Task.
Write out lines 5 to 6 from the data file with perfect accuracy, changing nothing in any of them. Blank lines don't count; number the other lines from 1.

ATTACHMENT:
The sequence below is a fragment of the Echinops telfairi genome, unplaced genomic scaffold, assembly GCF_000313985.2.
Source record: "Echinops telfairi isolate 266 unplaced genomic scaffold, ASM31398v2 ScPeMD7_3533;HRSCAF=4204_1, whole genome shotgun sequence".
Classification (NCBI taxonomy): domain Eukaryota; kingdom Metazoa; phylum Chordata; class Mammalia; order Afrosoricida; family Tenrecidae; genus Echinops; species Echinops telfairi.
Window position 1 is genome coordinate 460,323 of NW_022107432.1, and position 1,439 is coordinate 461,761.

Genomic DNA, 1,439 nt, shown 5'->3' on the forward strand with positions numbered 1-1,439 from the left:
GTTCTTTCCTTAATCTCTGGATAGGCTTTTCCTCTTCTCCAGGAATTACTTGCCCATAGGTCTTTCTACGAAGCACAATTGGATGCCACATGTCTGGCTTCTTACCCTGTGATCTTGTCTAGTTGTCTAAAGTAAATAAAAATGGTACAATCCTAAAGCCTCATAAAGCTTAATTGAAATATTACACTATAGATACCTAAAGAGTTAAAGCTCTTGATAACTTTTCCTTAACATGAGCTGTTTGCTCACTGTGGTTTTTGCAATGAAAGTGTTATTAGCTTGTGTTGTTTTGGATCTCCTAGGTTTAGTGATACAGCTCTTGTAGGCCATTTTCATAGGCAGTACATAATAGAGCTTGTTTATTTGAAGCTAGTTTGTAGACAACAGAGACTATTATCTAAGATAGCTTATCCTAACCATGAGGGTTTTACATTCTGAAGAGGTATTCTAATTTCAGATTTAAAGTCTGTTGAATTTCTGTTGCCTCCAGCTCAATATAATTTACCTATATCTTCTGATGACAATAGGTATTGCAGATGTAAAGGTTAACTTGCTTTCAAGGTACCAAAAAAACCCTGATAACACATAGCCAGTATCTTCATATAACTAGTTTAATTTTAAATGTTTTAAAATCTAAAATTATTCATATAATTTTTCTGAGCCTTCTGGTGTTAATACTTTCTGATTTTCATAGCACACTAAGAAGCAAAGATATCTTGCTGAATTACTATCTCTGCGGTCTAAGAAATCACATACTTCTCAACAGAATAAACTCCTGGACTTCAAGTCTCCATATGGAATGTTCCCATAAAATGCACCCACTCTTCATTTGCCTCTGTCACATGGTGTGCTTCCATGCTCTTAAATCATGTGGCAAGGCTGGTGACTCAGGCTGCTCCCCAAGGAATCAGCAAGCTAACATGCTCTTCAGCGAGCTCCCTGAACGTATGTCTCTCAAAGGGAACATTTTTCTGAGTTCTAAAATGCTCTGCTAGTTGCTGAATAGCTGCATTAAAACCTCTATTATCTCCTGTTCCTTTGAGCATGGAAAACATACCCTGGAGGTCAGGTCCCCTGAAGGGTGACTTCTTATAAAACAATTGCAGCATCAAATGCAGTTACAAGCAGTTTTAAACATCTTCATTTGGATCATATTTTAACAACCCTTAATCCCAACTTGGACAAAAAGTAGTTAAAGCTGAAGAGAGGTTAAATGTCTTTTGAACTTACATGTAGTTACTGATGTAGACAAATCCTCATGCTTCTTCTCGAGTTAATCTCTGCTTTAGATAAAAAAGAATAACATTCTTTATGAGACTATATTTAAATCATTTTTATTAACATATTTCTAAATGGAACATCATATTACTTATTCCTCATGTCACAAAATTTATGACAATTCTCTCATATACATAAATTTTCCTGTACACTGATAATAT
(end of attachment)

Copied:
Genomic DNA, 1,439 nt, shown 5'->3' on the forward strand with positions numbered 1-1,439 from the left:
GTTCTTTCCTTAATCTCTGGATAGGCTTTTCCTCTTCTCCAGGAATTACTTGCCCATAGGTCTTTCTACGAAGCACAATTGGATGCCACATGTCTGGCTTCTTACCCTGTGATCTTGTCTAGTTGTCTAAAGTAAATAAAAATGGTACAATCCTAAAGCCTCATAAAGCTTAATTGAAATATTACACTATAGATACCTAAAGAGTTAAAGCTCTTGATAACTTTTCCTTAACATGAGCTGTTTGCTCACTGTGGTTTTTGCAATGAAAGTGTTATTAGCTTGTGTTGTTTTGGATCTCCTAGGTTTAGTGATACAGCTCTTGTAGGCCATTTTCATAGGCAGTACATAATAGAGCTTGTTTATTTGAAGCTAGTTTGTAGACAACAGAGACTATTATCTAAGATAGCTTATCCTAACCATGAGGGTTTTACATTCTGAAGAGGTATTCTAATTTCAGATTTAAAGTCTGTTGAATTTCTGTTGCCTCCAGCTCAATATAATTTACCTATATCTTCTGATGACAATAGGTATTGCAGATGTAAAGGTTAACTTGCTTTCAAGGTACCAAAAAAACCCTGATAACACATAGCCAGTATCTTCATATAACTAGTTTAATTTTAAATGTTTTAAAATCTAAAATTATTCATATAATTTTTCTGAGCCTTCTGGTGTTAATACTTTCTGATTTTCATAGCACACTAAGAAGCAAAGATATCTTGCTGAATTACTATCTCTGCGGTCTAAGAAATCACATACTTCTCAACAGAATAAACTCCTGGACTTCAAGTCTCCATATGGAATGTTCCCATAAAATGCACCCACTCTTCATTTGCCTCTGTCACATGGTGTGCTTCCATGCTCTTAAATCATGTGGCAAGGCTGGTGACTCAGGCTGCTCCCCAAGGAATCAGCAAGCTAACATGCTCTTCAGCGAGCTCCCTGAACGTATGTCTCTCAAAGGGAACATTTTTCTGAGTTCTAAAATGCTCTGCTAGTTGCTGAATAGCTGCATTAAAACCTCTATTATCTCCTGTTCCTTTGAGCATGGAAAACATACCCTGGAGGTCAGGTCCCCTGAAGGGTGACTTCTTATAAAACAATTGCAGCATCAAATGCAGTTACAAGCAGTTTTAAACATCTTCATTTGGATCATATTTTAACAACCCTTAATCCCAACTTGGACAAAAAGTAGTTAAAGCTGAAGAGAGGTTAAATGTCTTTTGAACTTACATGTAGTTACTGATGTAGACAAATCCTCATGCTTCTTCTCGAGTTAATCTCTGCTTTAGATAAAAAAGAATAACATTCTTTATGAGACTATATTTAAATCATTTTTATTAACATATTTCTAAATGGAACATCATATTACTTATTCCTCATGTCACAAAATTTATGACAATTCTCTCATATACATAAATTTTCCTGTACACTGATAATAT